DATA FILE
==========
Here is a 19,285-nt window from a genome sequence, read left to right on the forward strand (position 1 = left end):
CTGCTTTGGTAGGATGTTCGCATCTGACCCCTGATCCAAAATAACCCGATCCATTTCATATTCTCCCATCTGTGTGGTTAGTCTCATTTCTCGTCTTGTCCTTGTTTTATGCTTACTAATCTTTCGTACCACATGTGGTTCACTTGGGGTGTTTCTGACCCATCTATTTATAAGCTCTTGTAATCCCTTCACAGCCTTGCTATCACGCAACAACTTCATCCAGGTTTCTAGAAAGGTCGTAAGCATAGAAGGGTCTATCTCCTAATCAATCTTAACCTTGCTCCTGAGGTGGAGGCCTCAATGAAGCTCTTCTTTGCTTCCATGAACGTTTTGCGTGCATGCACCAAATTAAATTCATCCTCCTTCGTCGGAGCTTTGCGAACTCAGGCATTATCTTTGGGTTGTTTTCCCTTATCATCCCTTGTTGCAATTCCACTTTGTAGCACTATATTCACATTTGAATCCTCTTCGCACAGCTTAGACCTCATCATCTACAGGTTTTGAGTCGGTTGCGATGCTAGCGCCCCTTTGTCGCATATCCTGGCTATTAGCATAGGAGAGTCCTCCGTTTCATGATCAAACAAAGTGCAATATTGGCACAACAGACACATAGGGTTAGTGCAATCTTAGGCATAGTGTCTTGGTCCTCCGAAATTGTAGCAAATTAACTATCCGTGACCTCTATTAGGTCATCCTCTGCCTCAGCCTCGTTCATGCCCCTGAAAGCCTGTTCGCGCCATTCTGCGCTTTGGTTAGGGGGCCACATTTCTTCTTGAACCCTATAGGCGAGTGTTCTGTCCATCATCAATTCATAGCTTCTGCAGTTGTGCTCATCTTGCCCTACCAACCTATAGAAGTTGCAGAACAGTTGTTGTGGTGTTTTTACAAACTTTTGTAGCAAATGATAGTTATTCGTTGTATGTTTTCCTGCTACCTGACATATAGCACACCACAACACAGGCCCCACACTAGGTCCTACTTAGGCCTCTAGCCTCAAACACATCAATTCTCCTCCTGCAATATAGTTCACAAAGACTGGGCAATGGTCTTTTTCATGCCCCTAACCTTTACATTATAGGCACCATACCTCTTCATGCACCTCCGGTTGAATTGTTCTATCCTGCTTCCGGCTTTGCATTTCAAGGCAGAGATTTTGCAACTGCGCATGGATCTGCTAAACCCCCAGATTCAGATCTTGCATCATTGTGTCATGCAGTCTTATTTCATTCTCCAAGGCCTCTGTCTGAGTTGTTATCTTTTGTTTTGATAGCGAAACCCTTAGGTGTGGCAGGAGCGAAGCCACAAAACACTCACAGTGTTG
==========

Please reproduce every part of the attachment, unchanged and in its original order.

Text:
Here is a 19,285-nt window from a genome sequence, read left to right on the forward strand (position 1 = left end):
CTGCTTTGGTAGGATGTTCGCATCTGACCCCTGATCCAAAATAACCCGATCCATTTCATATTCTCCCATCTGTGTGGTTAGTCTCATTTCTCGTCTTGTCCTTGTTTTATGCTTACTAATCTTTCGTACCACATGTGGTTCACTTGGGGTGTTTCTGACCCATCTATTTATAAGCTCTTGTAATCCCTTCACAGCCTTGCTATCACGCAACAACTTCATCCAGGTTTCTAGAAAGGTCGTAAGCATAGAAGGGTCTATCTCCTAATCAATCTTAACCTTGCTCCTGAGGTGGAGGCCTCAATGAAGCTCTTCTTTGCTTCCATGAACGTTTTGCGTGCATGCACCAAATTAAATTCATCCTCCTTCGTCGGAGCTTTGCGAACTCAGGCATTATCTTTGGGTTGTTTTCCCTTATCATCCCTTGTTGCAATTCCACTTTGTAGCACTATATTCACATTTGAATCCTCTTCGCACAGCTTAGACCTCATCATCTACAGGTTTTGAGTCGGTTGCGATGCTAGCGCCCCTTTGTCGCATATCCTGGCTATTAGCATAGGAGAGTCCTCCGTTTCATGATCAAACAAAGTGCAATATTGGCACAACAGACACATAGGGTTAGTGCAATCTTAGGCATAGTGTCTTGGTCCTCCGAAATTGTAGCAAATTAACTATCCGTGACCTCTATTAGGTCATCCTCTGCCTCAGCCTCGTTCATGCCCCTGAAAGCCTGTTCGCGCCATTCTGCGCTTTGGTTAGGGGGCCACATTTCTTCTTGAACCCTATAGGCGAGTGTTCTGTCCATCATCAATTCATAGCTTCTGCAGTTGTGCTCATCTTGCCCTACCAACCTATAGAAGTTGCAGAACAGTTGTTGTGGTGTTTTTACAAACTTTTGTAGCAAATGATAGTTATTCGTTGTATGTTTTCCTGCTACCTGACATATAGCACACCACAACACAGGCCCCACACTAGGTCCTACTTAGGCCTCTAGCCTCAAACACATCAATTCTCCTCCTGCAATATAGTTCACAAAGACTGGGCAATGGTCTTTTTCATGCCCCTAACCTTTACATTATAGGCACCATACCTCTTCATGCACCTCCGGTTGAATTGTTCTATCCTGCTTCCGGCTTTGCATTTCAAGGCAGAGATTTTGCAACTGCGCATGGATCTGCTAAACCCCCAGATTCAGATCTTGCATCATTGTGTCATGCAGTCTTATTTCATTCTCCAAGGCCTCTGTCTGAGTTGTTATCTTTTGTTTTGATAGCGAAACCCTTAGGTGTGGCAGGAGCGAAGCCACAAAACACTCACAGTGTTG